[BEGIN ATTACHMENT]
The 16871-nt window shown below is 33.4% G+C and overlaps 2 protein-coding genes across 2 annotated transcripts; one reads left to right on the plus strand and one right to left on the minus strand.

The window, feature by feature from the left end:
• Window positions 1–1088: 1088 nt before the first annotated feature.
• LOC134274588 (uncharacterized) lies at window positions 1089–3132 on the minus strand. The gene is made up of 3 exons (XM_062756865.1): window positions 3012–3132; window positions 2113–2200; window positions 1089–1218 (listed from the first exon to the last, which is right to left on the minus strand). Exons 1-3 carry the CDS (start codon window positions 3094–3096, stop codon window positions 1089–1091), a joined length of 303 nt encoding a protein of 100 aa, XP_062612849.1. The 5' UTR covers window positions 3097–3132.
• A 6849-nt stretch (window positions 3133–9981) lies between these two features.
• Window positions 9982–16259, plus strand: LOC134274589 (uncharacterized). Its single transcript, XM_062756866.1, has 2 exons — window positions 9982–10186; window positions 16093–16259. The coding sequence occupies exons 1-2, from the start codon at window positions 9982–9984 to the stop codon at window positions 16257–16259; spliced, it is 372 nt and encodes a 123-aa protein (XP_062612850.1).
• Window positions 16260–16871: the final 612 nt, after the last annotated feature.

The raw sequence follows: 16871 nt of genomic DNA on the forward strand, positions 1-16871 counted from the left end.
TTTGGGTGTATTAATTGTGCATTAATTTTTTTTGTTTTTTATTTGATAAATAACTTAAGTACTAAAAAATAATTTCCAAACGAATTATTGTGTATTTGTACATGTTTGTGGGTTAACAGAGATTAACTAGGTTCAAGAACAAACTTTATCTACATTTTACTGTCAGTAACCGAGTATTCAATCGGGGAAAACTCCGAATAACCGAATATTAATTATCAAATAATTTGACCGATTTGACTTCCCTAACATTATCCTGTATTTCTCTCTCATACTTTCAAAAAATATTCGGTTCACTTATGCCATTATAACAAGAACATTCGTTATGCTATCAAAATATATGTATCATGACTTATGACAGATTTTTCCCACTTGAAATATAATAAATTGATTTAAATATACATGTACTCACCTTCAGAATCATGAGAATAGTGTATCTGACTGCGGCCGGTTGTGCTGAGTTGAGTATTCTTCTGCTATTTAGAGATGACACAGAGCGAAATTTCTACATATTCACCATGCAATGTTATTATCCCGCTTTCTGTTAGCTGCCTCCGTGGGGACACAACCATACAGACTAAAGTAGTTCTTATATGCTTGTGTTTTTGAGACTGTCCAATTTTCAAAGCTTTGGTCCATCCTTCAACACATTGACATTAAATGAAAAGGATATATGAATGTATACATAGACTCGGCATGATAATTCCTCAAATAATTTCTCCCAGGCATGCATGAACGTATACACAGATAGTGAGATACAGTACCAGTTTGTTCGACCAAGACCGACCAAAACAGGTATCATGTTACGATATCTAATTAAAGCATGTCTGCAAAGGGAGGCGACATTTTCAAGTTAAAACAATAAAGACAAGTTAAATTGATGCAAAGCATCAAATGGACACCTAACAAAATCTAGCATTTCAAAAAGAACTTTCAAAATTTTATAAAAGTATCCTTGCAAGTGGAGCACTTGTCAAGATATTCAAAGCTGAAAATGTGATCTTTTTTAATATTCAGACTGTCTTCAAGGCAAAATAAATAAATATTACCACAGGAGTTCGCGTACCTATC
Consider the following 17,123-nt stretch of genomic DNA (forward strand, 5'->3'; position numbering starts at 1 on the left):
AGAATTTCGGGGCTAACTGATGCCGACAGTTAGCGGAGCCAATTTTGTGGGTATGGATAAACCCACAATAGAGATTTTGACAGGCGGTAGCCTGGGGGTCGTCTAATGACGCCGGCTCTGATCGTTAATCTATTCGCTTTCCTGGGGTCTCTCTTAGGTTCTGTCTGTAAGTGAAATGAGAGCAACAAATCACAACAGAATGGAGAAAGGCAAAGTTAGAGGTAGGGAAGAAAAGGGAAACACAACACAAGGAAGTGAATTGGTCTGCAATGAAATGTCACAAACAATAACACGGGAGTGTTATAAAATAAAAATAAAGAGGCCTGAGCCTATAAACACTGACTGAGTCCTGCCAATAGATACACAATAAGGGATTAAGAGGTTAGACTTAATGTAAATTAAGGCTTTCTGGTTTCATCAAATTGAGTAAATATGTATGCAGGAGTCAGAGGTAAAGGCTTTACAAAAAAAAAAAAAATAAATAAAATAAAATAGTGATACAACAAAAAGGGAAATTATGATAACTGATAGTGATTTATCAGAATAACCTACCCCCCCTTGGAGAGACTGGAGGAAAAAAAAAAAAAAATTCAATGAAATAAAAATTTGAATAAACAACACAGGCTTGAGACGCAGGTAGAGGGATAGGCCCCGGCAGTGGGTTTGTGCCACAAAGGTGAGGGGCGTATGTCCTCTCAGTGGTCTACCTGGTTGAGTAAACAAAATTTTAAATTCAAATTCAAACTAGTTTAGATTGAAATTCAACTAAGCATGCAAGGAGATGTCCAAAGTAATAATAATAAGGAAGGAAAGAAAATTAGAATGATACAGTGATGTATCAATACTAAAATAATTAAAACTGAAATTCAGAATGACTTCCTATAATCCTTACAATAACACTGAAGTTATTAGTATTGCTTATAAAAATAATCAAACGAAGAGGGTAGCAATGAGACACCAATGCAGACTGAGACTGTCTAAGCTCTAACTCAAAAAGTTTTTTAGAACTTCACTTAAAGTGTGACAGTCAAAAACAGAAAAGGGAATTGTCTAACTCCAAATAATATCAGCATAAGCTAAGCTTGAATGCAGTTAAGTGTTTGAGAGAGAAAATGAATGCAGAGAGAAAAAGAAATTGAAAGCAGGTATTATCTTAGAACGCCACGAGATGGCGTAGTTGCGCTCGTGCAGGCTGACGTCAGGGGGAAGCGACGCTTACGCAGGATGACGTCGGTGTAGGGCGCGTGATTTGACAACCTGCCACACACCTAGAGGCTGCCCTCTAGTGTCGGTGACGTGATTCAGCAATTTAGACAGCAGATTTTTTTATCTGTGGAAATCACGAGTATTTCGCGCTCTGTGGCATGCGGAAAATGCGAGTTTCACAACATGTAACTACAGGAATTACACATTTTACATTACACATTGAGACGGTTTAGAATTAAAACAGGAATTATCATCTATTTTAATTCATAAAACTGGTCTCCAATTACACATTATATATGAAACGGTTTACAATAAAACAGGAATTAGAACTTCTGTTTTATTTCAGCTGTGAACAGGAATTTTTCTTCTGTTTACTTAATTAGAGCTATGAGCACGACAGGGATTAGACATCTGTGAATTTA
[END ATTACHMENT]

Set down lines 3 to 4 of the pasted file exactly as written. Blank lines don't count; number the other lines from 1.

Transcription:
• Window positions 1–1088: 1088 nt before the first annotated feature.
• LOC134274588 (uncharacterized) lies at window positions 1089–3132 on the minus strand. The gene is made up of 3 exons (XM_062756865.1): window positions 3012–3132; window positions 2113–2200; window positions 1089–1218 (listed from the first exon to the last, which is right to left on the minus strand). Exons 1-3 carry the CDS (start codon window positions 3094–3096, stop codon window positions 1089–1091), a joined length of 303 nt encoding a protein of 100 aa, XP_062612849.1. The 5' UTR covers window positions 3097–3132.